For months, we’ve documented the appearances, rhetoric, and political activities in religious settings of candidates running for office on a platform of Christian Nationalism. Many voters rejected this worldview to a shocking degree in Tuesday’s midterm elections. In this edition of A Public Witness, we
Political operatives were keeping an eye on Mastriano because of how the Pennsylvanian deployed Christian nationalist themes to secure the hard-line religious right base. Mastriano broke out of the Republican primary pack by cloaking himself in one of the most vocal strains of Christian nationalism:
Andrea Marta of Faith in Action argues that this year we are increasingly seeing how white Christian Nationalism is dominating midterm election campaigns and contributing to voter suppression tactics. While advocacy efforts cannot be limited to the ballot box, voters of faith, especially Black and
The ad is the latest sign that DeSantis may be making a play to become the anointed candidate of conservative religious voters. Doing so would likely challenge the electoral ambitions of former-President Donald Trump, who may end up facing off against DeSantis in the Republican
Pastor Darron LaMonte Edwards argues that Missourians should help to repair the breach and vote "no" on Amendment 4. This measure would only further erode local control over crucial resources and punish certain communities in Kansas City for seeing the solution to their problems as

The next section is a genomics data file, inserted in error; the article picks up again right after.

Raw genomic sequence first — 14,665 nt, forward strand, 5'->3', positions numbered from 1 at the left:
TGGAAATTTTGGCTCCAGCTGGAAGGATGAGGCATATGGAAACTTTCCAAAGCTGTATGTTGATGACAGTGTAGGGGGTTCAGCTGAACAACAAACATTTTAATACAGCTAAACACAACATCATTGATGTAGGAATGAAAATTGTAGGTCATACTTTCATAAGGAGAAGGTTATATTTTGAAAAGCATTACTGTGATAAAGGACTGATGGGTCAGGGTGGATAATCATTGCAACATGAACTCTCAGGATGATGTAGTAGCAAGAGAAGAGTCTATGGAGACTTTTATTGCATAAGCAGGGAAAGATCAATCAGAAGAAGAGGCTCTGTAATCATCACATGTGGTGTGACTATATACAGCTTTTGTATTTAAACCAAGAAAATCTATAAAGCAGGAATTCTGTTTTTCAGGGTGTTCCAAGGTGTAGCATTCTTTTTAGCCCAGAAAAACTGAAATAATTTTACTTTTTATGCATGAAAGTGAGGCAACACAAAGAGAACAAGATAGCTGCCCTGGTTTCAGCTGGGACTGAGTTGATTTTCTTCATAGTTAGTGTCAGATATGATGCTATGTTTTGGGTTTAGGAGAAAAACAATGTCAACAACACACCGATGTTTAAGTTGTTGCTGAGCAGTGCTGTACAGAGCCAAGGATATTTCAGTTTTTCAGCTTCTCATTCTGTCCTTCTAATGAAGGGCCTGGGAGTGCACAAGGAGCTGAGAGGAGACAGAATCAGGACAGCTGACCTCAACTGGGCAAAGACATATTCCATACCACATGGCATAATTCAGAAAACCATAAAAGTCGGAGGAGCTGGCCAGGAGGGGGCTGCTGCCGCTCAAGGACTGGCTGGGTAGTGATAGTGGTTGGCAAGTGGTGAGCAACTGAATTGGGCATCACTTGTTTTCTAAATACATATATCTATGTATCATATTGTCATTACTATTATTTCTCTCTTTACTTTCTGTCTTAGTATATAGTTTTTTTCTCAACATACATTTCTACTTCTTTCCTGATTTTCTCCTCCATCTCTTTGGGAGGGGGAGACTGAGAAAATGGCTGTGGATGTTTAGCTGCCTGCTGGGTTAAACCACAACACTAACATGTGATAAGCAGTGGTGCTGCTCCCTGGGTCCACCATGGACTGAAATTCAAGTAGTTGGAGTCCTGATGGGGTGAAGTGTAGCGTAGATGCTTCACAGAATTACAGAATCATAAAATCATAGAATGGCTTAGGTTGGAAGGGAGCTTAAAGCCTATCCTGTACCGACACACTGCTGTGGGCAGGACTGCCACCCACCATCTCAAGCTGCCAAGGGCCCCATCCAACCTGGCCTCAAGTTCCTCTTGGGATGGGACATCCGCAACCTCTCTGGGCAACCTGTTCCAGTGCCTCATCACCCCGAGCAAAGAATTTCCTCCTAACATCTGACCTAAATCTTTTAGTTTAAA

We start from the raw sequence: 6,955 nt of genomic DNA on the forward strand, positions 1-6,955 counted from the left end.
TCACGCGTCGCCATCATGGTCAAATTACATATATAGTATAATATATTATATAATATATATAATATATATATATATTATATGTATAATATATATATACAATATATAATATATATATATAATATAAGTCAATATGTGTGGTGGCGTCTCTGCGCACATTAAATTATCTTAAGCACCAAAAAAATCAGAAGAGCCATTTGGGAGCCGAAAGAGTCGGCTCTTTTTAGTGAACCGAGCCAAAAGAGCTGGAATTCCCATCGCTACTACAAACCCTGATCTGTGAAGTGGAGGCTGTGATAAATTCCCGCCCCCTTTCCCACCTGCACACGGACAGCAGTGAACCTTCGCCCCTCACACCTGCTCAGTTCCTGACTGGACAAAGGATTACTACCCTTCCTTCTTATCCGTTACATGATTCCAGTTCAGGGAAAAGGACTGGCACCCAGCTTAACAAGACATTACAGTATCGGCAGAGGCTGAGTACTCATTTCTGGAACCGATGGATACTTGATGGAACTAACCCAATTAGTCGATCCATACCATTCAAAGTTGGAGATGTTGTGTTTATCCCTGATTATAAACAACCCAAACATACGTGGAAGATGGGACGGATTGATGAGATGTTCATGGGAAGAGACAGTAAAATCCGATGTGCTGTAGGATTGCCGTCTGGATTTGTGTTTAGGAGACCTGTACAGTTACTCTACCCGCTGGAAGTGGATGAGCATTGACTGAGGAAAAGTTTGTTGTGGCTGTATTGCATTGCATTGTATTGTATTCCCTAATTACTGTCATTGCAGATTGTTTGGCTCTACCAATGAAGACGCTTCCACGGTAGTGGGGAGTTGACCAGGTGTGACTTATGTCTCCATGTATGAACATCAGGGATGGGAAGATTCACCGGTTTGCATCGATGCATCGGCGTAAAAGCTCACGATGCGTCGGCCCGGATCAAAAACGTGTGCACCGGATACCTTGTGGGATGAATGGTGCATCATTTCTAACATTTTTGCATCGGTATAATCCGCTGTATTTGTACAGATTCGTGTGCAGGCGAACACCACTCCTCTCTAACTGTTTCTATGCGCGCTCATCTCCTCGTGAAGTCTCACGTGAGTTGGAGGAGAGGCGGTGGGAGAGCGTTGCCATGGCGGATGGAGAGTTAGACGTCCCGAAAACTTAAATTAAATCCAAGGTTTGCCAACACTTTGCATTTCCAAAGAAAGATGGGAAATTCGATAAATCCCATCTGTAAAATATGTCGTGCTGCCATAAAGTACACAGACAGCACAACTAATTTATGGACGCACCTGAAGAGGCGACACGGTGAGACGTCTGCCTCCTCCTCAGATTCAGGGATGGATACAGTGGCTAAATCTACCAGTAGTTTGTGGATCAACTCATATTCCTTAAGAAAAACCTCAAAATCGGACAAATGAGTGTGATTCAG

In this issue of A Public Witness, we sing a song of lament for how some Christians are helping to dismantle democracy. By looking at Kari Lake, a candidate who represents the threat, we explore her use of religious rhetoric and practices before offering a
Black church leaders in Georgia organized rallies Sunday (Oct. 30) in a push to get their congregants to vote — a longstanding tradition known as “souls to the polls” that is taking on greater meaning this year amid new obstacles to casting a ballot in
Amid widespread disgust with traditional politicians and an extremely fragmented electorate, Frepap, the political arm of a messianic religious group called the Israelites of the New Universal Pact, has emerged as a potential favorite in legislative elections Sunday.